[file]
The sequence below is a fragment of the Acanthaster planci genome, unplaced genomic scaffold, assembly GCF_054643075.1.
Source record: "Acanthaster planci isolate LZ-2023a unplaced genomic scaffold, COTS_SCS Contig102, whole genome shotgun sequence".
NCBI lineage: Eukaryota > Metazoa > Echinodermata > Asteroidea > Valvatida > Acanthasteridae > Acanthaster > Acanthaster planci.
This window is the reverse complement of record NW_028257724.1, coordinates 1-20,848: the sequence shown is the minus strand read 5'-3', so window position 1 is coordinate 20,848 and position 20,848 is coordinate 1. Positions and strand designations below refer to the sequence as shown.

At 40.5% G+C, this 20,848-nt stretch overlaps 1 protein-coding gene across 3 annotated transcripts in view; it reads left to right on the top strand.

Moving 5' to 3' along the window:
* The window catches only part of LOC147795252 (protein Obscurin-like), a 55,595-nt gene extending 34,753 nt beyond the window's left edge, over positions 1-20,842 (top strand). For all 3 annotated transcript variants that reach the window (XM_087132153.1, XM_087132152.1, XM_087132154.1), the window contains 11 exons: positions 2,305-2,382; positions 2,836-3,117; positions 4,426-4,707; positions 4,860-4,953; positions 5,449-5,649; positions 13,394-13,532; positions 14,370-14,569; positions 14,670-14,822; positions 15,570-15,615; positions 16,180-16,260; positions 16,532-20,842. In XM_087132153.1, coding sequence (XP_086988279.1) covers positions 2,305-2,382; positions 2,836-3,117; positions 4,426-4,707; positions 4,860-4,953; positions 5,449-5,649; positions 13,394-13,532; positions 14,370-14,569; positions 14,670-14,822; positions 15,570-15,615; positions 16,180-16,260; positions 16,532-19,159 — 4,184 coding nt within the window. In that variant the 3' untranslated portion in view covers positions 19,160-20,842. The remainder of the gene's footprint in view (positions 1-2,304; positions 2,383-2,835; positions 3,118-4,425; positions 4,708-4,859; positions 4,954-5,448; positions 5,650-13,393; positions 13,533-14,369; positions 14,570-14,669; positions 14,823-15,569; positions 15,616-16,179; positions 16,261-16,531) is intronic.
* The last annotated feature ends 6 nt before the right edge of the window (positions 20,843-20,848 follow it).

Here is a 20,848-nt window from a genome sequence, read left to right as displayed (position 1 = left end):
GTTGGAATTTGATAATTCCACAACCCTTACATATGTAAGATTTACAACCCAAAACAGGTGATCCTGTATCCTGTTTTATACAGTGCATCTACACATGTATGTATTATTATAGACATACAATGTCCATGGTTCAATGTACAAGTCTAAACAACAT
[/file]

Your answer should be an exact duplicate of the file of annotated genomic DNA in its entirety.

The sequence below is a fragment of the Acanthaster planci genome, unplaced genomic scaffold, assembly GCF_054643075.1.
Source record: "Acanthaster planci isolate LZ-2023a unplaced genomic scaffold, COTS_SCS Contig102, whole genome shotgun sequence".
NCBI lineage: Eukaryota > Metazoa > Echinodermata > Asteroidea > Valvatida > Acanthasteridae > Acanthaster > Acanthaster planci.
This window is the reverse complement of record NW_028257724.1, coordinates 1-20,848: the sequence shown is the minus strand read 5'-3', so window position 1 is coordinate 20,848 and position 20,848 is coordinate 1. Positions and strand designations below refer to the sequence as shown.

At 40.5% G+C, this 20,848-nt stretch overlaps 1 protein-coding gene across 3 annotated transcripts in view; it reads left to right on the top strand.

Moving 5' to 3' along the window:
* The window catches only part of LOC147795252 (protein Obscurin-like), a 55,595-nt gene extending 34,753 nt beyond the window's left edge, over positions 1-20,842 (top strand). For all 3 annotated transcript variants that reach the window (XM_087132153.1, XM_087132152.1, XM_087132154.1), the window contains 11 exons: positions 2,305-2,382; positions 2,836-3,117; positions 4,426-4,707; positions 4,860-4,953; positions 5,449-5,649; positions 13,394-13,532; positions 14,370-14,569; positions 14,670-14,822; positions 15,570-15,615; positions 16,180-16,260; positions 16,532-20,842. In XM_087132153.1, coding sequence (XP_086988279.1) covers positions 2,305-2,382; positions 2,836-3,117; positions 4,426-4,707; positions 4,860-4,953; positions 5,449-5,649; positions 13,394-13,532; positions 14,370-14,569; positions 14,670-14,822; positions 15,570-15,615; positions 16,180-16,260; positions 16,532-19,159 — 4,184 coding nt within the window. In that variant the 3' untranslated portion in view covers positions 19,160-20,842. The remainder of the gene's footprint in view (positions 1-2,304; positions 2,383-2,835; positions 3,118-4,425; positions 4,708-4,859; positions 4,954-5,448; positions 5,650-13,393; positions 13,533-14,369; positions 14,570-14,669; positions 14,823-15,569; positions 15,616-16,179; positions 16,261-16,531) is intronic.
* The last annotated feature ends 6 nt before the right edge of the window (positions 20,843-20,848 follow it).

Here is a 20,848-nt window from a genome sequence, read left to right as displayed (position 1 = left end):
GTTGGAATTTGATAATTCCACAACCCTTACATATGTAAGATTTACAACCCAAAACAGGTGATCCTGTATCCTGTTTTATACAGTGCATCTACACATGTATGTATTATTATAGACATACAATGTCCATGGTTCAATGTACAAGTCTAAACAACAT